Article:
Albany Releases Updated Bicycle And Pedestrian Master Plan
On this Bike to Work Day, Albany Mayor Kathy Sheehan released the city's updated Bicycle and Pedestrian Master Plan.
Speaking along the Hudson River in the shadow of the USS Slater floating museum, Sheehan says the Master Plan is an update to the 2009 Bicycle Master Plan, and includes a new complementary Pedestrian Master Plan to guide future investments to make Albany more bikeable and walkable.
"Building on an even stronger bike and pedestrian network in Albany will make it a more attractive destination and also will help build a more sustainable and equitable Albany. Building on that cutting edge plan is really part of my administration's equity agenda. It's essential for those who don't have a personal vehicle to travel, to ensure that they are safe, whether it's getting to public transit, or whether they are walking or biking to get to where they need to go. And this plan really prioritizes our pedestrians."
Sheehan, a Democrat, is running for a third term.
Ed Brennan is President of the Albany Bike Coalition:
"It proposes a total of 30 miles of protected bike lanes. 19 miles of multi-use paths. Four miles of traditional bike lanes supported by 43 miles of low stress, low speed cyclable streets designed as bike boulevards. We are excited that the plan proposes, looks to building the Patroon Creek Greenway, which we hope will give North Albany a multi-use path like the South End has with this trail here and the Heldeberg Rail Trail. We're most excited though about creating a bicycle pedestrian transportation network that lets people get where they need to go without a car, without risking their lives, and without having to spend all day getting their back. Moving steadily forward on this plan will bring many more cyclists out on our streets, a goal we all share."
Brennan explained why the city needs a "complete streets" approach for bikes, pedestrians and mass transit.
"The cost of a car keeps increasing, as does the cost of everything else like housing and health care and education. In December 2020, AAA, which is not an, you know, a radical bike organization, they reported the average annual cost of owning a car had reached $9,561 per year. Consider how many families have two or three cars. Consider the average American only earns 31 to $32,000 a year. You do the math, and you find that many of us are spending years of our working lives working for our automobiles. Build a city where people can walk, bicycle and take a bus and don't always need to use an automobile to get where they
"The Plan proposes to build upon the City's Equity Agenda by ensuring that future bicycle and pedestrian improvements are prioritized in communities that include larger percentages of people who do not rely on a personal vehicle to travel." ~ Albany Mayor Kathy Sheehan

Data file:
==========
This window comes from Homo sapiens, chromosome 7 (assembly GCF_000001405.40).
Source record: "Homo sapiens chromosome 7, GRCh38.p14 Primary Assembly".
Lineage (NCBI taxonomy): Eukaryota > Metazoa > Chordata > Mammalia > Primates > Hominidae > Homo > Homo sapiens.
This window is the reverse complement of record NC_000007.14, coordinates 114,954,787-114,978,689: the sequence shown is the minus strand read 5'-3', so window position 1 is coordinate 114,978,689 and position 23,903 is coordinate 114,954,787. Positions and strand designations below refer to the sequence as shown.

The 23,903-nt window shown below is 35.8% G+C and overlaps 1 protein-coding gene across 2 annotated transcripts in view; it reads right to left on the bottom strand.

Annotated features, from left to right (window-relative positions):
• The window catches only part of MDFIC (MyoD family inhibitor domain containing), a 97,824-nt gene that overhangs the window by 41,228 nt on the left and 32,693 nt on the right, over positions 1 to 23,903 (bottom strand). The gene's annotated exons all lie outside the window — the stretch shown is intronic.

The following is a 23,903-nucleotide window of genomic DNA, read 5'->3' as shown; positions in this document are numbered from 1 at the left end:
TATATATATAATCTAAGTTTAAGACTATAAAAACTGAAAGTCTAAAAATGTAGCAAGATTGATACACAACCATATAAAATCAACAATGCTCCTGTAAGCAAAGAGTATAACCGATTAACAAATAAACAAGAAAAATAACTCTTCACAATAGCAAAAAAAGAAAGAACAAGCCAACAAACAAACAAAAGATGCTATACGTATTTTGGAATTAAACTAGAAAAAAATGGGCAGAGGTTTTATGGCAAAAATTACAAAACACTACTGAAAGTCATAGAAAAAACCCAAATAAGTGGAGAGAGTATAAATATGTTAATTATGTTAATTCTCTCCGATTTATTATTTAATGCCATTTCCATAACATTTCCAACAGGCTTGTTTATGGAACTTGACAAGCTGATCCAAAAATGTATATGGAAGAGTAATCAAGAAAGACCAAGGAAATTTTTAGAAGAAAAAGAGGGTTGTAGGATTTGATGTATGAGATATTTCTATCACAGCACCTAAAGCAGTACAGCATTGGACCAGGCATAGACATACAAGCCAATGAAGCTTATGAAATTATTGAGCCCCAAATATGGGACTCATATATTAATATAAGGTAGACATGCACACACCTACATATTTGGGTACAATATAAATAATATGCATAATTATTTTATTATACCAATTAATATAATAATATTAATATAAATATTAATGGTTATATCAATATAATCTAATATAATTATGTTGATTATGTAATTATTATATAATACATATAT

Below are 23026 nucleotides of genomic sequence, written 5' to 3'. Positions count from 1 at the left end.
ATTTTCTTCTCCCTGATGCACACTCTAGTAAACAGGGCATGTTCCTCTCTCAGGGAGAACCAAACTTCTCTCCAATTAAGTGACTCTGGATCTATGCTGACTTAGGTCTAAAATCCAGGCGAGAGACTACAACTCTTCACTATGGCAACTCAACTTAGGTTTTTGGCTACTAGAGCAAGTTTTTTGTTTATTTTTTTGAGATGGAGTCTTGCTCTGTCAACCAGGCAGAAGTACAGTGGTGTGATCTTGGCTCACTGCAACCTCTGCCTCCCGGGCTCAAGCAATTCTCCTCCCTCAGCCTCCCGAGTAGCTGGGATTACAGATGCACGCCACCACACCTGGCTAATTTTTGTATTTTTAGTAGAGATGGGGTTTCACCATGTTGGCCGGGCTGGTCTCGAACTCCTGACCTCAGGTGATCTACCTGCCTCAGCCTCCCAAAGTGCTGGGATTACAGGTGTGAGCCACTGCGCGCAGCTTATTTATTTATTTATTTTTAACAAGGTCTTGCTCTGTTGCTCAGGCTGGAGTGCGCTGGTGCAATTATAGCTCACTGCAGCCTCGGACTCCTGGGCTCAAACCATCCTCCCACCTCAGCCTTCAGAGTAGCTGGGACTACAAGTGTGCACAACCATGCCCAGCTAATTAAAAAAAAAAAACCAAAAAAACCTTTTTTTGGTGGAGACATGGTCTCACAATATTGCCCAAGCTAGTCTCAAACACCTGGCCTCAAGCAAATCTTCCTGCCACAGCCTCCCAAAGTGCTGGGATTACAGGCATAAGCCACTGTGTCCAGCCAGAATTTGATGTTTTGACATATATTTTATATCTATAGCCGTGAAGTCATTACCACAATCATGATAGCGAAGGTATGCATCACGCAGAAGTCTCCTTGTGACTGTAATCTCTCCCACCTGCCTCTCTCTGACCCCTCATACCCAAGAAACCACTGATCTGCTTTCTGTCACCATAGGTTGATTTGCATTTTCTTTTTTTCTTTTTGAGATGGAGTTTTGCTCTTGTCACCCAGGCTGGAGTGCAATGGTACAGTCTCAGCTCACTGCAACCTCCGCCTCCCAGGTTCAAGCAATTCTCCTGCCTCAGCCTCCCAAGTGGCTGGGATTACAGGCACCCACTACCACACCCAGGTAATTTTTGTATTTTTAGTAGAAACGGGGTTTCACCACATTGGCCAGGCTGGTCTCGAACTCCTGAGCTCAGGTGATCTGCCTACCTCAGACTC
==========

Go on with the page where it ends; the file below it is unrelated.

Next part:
need to go, and people might not need an automobile. Or they might not need a second automobile. Or they might just be able to make the automobile they have last longer and cost less."
Jackie Gonzales with Walkable Albany is on the city's sustainability advisory committee. She says the new plan will address major pedestrian safety issues.
"Walkable Albany is thrilled that the city included pedestrians in this update to the Master Plan. It shows that the city is committed to improving bicycle and pedestrian infrastructure, which will make our streets calmer and safer for everyone. And we look forward to working with the city to see that the projects and ideas proposed in this are implemented.”
The most striking thing about Friday morning's gathering: nearly everyone was unmasked, including the mayor.
"You know, now that I'm fully vaccinated, I almost didn't grab a mask but I'm glad that I did because my chain fell off my bike, so the mask came in handy as a rag to wipe off my hand."
The Master Plan makes the following key recommendations in the bike/ped infrastructure:
- Increase the number of pedestrian signals
- Add new sidewalks across the City
- Minimize the number of wide street crossings of three lanes or more
- Reduce the number of high-stress roads that make cycling unsuitable for all ages and abilities
- Increase bicycle and pedestrian infrastructure connections
- Make walking and biking conditions safer, especially in neighborhoods that have higher incidents of bike and pedestrian accidents
Here's a link to the new Master Plan.
According to the mayor's office, the Master Plan was developed through input from neighborhood groups, bicycle and pedestrian advocates, transportation officials, and community leaders, including Walkable Albany and the Albany Bicycle Coalition. Public input was a crucial component that included eight community listening sessions, two demonstration projects, numerous focus groups with community organizations, and review from the project’s advisory committee. The project team received 380 online survey responses and 624 visits to an interactive map where users could leave recommendations and comments.